Vegetative propagation through dispersal of rhizome fragments by water currents, animals and humans is an important means of colonization of new areas. Once established, expansion of a stand occurs primarily through vegetative growth of the rhizome.

Approximately two thirds of the biomass is allocated to the rhizome, which can reach a depth of 2 m. This growth pattern produces homogeneous clumps with up to 200 stems/m². Throughout most of its range Phragmites australis typically forms closed mono-dominant stands in both disturbed and pristine areas, even though its own litter reduces its growth. In Europe, lateral rhizome spread has been as great as 1–2 m per year, and during periods of decreasing water levels, colonies can increase in width by as much as 15 m in a single season. Stolons, which may grow up to 11 cm per day, are produced in young stands or over open water; they further aid in rapid stand expansion.

Stems are renewed each growing season. Growth can reach 4 cm/day. Rhizomes of Phragmites australis live for 3 to 7 years, horizontal parts up to 12 years. Rhizomes contain an extensive horizontal and vertical aeration system allowing rapid metabolism. Buds develop at the base of the vertical rhizomes in late summer each year. These buds mature and typically grow about 1 metre (up to 10 m in newly colonized, nutrient-rich areas) horizontally before terminating in an upward apex and going dormant until spring. The apex then grows upward into a vertical rhizome, which in turn produces buds that will form more vertical rhizomes. Vertical rhizomes also produce horizontal rhizome buds, completing the vegetative cycle. The aerial shoots arising from the rhizomes are most vigorous at the periphery of a stand. While morphology is not directly based on ploidy level, it has been found that giant reeds are most often octoploid and fine reeds are either tetraploid or hexaploid. In Romania octoploid plants have greater vegetative vigour and grow in deeper water than tetraploids and are sometimes found in floating reed-beds, while tetraploids are more common in shallow water and in more saline habitats.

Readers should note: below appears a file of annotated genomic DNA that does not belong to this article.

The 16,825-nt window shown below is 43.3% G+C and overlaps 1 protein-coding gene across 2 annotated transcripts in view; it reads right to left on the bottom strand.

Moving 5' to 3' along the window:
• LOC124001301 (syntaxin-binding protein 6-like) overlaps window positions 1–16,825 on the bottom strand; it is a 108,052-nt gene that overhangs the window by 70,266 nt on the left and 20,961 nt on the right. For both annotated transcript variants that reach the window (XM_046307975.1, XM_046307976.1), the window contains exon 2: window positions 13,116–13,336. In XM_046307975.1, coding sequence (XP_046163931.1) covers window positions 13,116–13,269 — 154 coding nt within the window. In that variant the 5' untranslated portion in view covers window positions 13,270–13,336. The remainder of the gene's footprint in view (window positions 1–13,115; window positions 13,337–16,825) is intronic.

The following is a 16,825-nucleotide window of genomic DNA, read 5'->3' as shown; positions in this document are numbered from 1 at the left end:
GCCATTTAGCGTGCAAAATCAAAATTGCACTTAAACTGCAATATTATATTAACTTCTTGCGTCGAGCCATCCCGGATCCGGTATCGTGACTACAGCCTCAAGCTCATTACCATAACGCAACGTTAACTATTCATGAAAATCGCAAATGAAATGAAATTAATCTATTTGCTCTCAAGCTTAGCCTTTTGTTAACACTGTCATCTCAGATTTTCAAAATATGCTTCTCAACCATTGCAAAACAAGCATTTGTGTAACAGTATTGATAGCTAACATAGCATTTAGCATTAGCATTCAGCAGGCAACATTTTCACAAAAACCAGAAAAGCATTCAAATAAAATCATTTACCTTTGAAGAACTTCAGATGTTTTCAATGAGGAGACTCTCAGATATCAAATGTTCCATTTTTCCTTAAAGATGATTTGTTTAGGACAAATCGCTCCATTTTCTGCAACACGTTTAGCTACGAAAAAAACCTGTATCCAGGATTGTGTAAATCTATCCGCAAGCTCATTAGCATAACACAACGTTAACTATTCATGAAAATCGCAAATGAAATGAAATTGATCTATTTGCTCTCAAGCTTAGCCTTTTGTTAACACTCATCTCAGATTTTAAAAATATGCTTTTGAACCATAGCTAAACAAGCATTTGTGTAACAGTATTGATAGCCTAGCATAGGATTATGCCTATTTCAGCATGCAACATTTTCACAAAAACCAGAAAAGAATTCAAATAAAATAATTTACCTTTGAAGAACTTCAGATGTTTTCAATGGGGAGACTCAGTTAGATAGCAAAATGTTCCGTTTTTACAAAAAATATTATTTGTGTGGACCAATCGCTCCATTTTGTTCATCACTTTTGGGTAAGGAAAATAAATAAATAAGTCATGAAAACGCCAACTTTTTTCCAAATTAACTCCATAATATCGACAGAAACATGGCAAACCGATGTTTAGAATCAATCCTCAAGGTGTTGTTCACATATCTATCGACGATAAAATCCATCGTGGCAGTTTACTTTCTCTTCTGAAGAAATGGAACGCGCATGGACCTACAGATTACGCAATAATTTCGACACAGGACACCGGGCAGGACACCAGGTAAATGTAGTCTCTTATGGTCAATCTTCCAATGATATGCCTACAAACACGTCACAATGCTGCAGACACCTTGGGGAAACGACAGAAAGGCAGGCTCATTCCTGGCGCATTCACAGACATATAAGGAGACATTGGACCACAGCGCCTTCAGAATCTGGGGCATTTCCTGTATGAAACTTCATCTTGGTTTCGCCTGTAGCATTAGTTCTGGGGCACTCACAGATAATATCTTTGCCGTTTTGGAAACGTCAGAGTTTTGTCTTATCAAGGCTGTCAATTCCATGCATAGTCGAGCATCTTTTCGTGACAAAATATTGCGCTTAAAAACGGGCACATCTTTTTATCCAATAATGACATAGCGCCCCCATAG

Phragmites australis is a C3 plant, but has anatomical characteristics intermediate between C3 and C4 plants.


Phragmites australis is best adapted to marshes and shallow water along the shoreline of lakes, ponds, swamps, ditches, streams, canals, rivers, and estuaries. It grows best where the water level fluctuates from 15 cm below soil surface to 15 cm above. Growth rates are higher in shallow (5–20 cm) than in deep (70–75 cm) water, but depth may reach 1 m. Wind generated waves may amplify the negative effects of high water depth. Minor water movement promotes the creation of floating mats or islands in which reed growth continues without soil contact.

Although Phragmites australis grows best on clay, it occurs in a wide variety of soils and tolerates moderate salinity. Stands in the Nile Delta tolerate a soil pH of 7.0–9.3. Low nitrogen or phosphorous availability, high salinity and extensive tidal flooding may limit growth. Standing dead material often totals twice as much biomass as current growth, allowing stands to burn even during the growing season. Phragmites australis tolerates fire if water is above the soil surface. It also tolerates late season drought; deep rooting imparting drought resistance. Phragmites australis is a warm-season grass that starts growth after the last frost has occurred and remains green until frost in autumn. Wide climatic tolerance is indicated by its range that stretches from the tropics to cold temperate areas and from sea level to elevations of at least 2000 m, reaching 3000 m in Tibet.

Phragmites australis is often found in association with other wetland plants including species of Carex, Cyperus, Nymphaea, Typha, Juncus, Myrica, and Phalaris. Emergent shoots of Phragmites australis compete successfully with these species.